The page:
Air movement within enclosures, which may result from a combination of infiltration, mechanical ventilation and convective heat transfer effects, is important for considerations of thermal comfort, ventilation efficiency and energy conservation.
A single whole building pressurisation test using robust and easy to use equipment can, in a very short time, quantify the air-leakiness of the building envelope. However, such measurements do not give a direct measure of the ventilation characteristics of the building which normally requires timeconsuming and specialist tracer gas tests. This paper provides a model which makes the link between leakage measurements and ventilation characteristics and applies it to a large, industrial building constructed according to 1979 UK Building Regulations.
This paper treats the structure of models for predicting interzonal airflow and contaminant dispersal in buildings. It will discuss the mathematical structure of such models, the use of modem data structures, the application of structured program techniques and the use of object-oriented structures for the development of users interfaces and building description processes.
In order to reduce the convective flow which is the principal responsible for the high indoor 222Rn concentrations, several mitigation technics have been developed and used in many countries. Since they don't always respond as expected, there is a need of instruments helping in their design and their evaluation. This paper suggests the use of a numerical code, based on the finite difference method, for the evaluation of 222Rn mitigation strategies in dwellings, It is supposed that 222Rn transport from soil into a dwelling occurs mainly by pressure-driven air-flow.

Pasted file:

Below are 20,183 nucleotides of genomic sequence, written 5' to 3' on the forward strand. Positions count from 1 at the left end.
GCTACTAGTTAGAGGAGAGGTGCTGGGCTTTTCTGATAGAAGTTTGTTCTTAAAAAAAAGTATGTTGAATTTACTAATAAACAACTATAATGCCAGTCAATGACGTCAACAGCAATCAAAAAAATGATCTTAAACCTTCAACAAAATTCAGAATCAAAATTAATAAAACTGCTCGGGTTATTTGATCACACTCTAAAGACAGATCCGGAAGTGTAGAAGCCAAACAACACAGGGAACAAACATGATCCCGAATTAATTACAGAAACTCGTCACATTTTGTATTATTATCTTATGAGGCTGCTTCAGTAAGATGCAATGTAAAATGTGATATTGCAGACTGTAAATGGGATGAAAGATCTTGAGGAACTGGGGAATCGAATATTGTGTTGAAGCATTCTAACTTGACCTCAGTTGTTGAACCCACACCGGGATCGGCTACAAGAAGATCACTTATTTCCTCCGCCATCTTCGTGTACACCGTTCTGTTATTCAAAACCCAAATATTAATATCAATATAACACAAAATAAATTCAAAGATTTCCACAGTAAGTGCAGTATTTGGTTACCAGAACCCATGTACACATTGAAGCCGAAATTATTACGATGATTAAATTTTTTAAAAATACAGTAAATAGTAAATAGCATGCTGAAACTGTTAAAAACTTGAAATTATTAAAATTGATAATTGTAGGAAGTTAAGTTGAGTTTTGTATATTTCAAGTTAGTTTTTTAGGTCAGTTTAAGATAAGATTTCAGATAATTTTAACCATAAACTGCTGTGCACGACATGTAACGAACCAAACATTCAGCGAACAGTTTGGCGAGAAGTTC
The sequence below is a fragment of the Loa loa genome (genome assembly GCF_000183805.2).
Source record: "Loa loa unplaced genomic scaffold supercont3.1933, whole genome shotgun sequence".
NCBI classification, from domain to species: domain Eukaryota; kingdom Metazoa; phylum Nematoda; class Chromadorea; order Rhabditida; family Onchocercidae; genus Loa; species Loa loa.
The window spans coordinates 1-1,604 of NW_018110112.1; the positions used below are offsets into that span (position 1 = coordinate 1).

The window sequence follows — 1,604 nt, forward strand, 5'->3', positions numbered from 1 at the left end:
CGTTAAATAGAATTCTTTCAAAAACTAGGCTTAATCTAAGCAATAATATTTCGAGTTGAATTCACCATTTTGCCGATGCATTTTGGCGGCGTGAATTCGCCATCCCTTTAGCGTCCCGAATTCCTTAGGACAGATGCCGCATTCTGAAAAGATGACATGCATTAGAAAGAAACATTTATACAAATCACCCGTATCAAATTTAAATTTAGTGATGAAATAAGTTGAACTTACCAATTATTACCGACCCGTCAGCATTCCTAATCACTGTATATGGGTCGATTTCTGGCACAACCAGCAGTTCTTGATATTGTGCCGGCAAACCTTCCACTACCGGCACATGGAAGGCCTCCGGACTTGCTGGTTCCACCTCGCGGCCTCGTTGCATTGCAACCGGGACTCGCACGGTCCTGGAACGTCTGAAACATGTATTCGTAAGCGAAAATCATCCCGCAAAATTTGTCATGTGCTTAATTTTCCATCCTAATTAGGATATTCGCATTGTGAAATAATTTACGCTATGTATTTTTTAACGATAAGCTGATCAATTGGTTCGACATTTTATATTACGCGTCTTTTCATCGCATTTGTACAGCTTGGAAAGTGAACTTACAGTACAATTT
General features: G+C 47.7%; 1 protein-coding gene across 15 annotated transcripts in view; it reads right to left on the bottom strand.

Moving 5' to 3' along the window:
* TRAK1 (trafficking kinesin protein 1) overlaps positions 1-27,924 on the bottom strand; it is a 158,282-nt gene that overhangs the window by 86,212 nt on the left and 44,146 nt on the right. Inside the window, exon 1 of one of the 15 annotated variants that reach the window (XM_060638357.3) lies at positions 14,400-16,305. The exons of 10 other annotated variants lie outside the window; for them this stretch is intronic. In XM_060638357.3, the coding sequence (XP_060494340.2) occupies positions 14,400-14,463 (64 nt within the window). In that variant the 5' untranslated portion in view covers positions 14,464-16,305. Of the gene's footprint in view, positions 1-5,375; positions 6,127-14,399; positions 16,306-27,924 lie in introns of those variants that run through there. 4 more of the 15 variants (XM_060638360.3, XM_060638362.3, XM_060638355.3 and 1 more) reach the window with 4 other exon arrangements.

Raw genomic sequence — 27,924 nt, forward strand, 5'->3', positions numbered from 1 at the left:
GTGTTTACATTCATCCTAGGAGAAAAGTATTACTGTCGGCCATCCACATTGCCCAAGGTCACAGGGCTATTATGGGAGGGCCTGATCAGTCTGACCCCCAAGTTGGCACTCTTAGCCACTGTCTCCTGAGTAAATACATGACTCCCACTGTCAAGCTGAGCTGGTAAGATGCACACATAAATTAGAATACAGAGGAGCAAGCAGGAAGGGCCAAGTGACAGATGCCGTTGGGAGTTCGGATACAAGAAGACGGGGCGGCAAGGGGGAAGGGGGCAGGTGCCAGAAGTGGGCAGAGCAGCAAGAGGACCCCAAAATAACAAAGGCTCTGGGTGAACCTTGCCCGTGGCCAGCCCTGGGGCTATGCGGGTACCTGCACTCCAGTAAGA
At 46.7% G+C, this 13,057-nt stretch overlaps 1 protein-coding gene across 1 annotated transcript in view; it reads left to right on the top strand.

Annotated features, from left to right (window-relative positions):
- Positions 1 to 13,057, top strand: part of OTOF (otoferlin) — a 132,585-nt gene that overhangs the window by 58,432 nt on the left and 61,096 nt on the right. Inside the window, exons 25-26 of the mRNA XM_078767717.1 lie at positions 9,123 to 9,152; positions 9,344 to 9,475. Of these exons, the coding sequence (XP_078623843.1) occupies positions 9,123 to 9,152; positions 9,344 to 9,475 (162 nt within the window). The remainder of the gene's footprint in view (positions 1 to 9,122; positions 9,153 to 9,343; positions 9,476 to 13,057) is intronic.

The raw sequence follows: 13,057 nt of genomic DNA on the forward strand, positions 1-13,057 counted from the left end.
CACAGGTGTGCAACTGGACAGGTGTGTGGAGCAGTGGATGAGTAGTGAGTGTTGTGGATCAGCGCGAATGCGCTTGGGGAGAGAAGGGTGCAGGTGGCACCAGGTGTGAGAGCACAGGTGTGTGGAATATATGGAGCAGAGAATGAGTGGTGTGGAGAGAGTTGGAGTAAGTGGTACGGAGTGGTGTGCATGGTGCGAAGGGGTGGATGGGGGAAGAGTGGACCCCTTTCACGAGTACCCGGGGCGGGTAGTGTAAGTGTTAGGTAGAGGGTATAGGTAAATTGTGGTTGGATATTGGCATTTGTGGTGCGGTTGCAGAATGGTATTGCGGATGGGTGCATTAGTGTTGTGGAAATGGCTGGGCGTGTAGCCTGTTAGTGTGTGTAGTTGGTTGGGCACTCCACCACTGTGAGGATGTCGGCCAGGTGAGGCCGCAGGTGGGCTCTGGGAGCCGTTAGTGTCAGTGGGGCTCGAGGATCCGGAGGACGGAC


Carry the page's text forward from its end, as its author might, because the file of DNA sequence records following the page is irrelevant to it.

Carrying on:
The performance of ventilation provision in subfloor cavities is relevant to the fields of energy efficiency, condensation risk, and air quality. Thorough programs of site measurements of ventilation rates by means of tracer gas tests are in general protracted and expensive, and it is quite clear that would be highly desirable to be able to predict ventilation rates given details of building design, ventilation provision, and d.egree of exposure.
Large openings such as doorways or windows are privileged places through which a large amount of air, heat and pollutant species flows. In order to predict air flow rates through these systems, a physical model which can be integrated to multizone air flow models is proposed. This model is based on the empiric determination of discharge coefficients. The discharge coefficients may have different definition depending on the hypothesis of the selected model.